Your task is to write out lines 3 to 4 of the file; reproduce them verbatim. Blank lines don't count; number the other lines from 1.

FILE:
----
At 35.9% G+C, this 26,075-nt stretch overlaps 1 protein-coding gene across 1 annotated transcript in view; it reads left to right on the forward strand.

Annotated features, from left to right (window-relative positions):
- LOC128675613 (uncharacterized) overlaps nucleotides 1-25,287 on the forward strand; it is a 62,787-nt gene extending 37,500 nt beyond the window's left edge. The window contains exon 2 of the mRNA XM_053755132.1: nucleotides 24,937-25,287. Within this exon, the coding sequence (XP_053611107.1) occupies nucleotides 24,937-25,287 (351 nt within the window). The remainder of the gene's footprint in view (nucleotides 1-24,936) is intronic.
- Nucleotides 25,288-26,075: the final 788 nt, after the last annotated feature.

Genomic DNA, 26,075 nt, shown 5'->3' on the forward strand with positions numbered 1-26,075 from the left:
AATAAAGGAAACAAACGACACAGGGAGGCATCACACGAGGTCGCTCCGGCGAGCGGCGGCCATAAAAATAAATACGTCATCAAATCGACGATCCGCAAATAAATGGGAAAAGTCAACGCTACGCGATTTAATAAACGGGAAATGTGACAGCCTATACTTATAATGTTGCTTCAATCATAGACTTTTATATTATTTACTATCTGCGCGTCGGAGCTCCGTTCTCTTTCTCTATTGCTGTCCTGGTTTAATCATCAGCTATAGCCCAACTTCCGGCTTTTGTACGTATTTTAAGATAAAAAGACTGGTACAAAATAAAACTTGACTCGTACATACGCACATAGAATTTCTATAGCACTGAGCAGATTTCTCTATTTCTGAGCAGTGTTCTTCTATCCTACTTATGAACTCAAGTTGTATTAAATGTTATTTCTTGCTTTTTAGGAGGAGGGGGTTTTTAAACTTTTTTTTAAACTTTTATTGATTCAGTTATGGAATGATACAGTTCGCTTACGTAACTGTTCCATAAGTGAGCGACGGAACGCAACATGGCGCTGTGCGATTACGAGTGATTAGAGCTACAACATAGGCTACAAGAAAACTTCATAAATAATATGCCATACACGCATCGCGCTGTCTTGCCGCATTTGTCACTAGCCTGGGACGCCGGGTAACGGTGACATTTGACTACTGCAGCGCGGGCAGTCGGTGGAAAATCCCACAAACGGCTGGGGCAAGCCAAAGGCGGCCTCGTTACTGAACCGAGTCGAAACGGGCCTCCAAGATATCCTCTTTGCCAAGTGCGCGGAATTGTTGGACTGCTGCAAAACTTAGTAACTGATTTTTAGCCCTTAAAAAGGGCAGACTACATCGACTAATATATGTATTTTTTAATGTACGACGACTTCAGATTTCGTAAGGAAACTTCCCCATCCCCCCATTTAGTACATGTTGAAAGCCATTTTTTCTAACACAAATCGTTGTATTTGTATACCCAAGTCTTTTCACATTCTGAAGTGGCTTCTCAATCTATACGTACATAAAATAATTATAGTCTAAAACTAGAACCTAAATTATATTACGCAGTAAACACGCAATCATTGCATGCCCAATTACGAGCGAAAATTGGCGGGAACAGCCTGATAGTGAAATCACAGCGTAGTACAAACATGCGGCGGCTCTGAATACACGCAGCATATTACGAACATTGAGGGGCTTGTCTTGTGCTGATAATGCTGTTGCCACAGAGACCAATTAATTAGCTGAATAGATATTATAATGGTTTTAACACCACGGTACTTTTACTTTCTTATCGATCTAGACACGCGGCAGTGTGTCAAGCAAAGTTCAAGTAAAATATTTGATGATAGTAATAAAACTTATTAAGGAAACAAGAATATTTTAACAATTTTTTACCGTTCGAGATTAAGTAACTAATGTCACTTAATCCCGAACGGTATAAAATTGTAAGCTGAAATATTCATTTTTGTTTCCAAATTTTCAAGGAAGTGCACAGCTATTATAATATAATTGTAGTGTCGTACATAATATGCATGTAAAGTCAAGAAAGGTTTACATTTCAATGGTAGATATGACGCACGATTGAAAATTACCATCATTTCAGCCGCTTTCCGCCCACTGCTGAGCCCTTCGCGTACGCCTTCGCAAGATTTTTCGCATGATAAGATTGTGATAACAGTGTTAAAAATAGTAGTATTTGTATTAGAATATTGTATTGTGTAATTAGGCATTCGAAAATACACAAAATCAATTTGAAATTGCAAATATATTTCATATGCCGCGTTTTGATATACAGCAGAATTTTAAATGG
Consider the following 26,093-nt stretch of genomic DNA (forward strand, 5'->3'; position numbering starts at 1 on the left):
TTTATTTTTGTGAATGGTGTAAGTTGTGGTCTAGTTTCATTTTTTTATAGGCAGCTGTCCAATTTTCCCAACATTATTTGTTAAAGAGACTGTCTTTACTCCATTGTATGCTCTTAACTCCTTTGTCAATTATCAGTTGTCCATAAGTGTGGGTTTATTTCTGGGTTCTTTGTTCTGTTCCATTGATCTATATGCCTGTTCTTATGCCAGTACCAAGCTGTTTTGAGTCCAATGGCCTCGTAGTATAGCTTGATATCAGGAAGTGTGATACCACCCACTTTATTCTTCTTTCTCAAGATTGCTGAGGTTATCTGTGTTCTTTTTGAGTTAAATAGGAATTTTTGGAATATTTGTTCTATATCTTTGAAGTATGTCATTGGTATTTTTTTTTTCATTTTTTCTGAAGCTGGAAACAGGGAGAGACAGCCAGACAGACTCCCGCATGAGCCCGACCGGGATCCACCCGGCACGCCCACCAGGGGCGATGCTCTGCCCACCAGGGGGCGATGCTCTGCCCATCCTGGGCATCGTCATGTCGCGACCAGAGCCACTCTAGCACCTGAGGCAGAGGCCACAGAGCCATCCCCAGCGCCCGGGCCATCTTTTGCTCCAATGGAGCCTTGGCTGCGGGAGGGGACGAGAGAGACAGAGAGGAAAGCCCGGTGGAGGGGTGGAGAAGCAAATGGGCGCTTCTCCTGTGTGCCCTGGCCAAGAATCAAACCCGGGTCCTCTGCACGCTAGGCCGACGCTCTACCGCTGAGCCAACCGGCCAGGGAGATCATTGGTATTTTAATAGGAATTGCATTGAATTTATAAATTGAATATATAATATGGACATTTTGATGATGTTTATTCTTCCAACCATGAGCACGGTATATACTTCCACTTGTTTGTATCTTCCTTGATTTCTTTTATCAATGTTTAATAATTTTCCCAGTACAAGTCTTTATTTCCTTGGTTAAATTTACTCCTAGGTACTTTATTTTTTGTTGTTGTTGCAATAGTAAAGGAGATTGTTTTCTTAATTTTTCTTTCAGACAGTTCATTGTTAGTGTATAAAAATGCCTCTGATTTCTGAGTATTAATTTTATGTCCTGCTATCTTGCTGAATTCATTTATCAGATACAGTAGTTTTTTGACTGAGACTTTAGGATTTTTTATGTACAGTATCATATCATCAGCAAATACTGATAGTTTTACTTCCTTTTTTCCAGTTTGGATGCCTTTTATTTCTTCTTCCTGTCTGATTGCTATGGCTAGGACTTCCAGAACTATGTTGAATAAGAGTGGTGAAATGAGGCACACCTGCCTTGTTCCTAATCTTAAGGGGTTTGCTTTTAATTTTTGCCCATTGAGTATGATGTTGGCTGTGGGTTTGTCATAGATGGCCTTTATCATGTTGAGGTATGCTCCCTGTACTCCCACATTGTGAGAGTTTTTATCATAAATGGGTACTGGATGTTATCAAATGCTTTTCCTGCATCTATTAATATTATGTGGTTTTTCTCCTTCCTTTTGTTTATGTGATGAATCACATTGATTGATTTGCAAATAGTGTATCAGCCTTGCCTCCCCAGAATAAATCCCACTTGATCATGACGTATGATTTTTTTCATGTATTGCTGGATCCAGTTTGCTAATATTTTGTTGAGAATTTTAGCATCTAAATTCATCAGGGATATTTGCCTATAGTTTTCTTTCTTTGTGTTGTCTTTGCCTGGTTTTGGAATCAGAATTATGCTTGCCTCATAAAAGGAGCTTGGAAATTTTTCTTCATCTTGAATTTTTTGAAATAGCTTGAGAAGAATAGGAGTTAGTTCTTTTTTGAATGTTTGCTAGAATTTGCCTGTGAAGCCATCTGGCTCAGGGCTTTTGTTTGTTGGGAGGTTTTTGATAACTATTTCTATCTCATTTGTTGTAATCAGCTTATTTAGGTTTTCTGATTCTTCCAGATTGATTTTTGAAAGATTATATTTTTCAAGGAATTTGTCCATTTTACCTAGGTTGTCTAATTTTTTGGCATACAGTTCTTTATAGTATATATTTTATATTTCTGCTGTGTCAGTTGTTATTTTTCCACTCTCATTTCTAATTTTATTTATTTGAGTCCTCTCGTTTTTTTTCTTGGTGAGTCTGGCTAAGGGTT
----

- LOC128675613 (uncharacterized) overlaps nucleotides 1-25,287 on the forward strand; it is a 62,787-nt gene extending 37,500 nt beyond the window's left edge. The window contains exon 2 of the mRNA XM_053755132.1: nucleotides 24,937-25,287. Within this exon, the coding sequence (XP_053611107.1) occupies nucleotides 24,937-25,287 (351 nt within the window). The remainder of the gene's footprint in view (nucleotides 1-24,936) is intronic.
- Nucleotides 25,288-26,075: the final 788 nt, after the last annotated feature.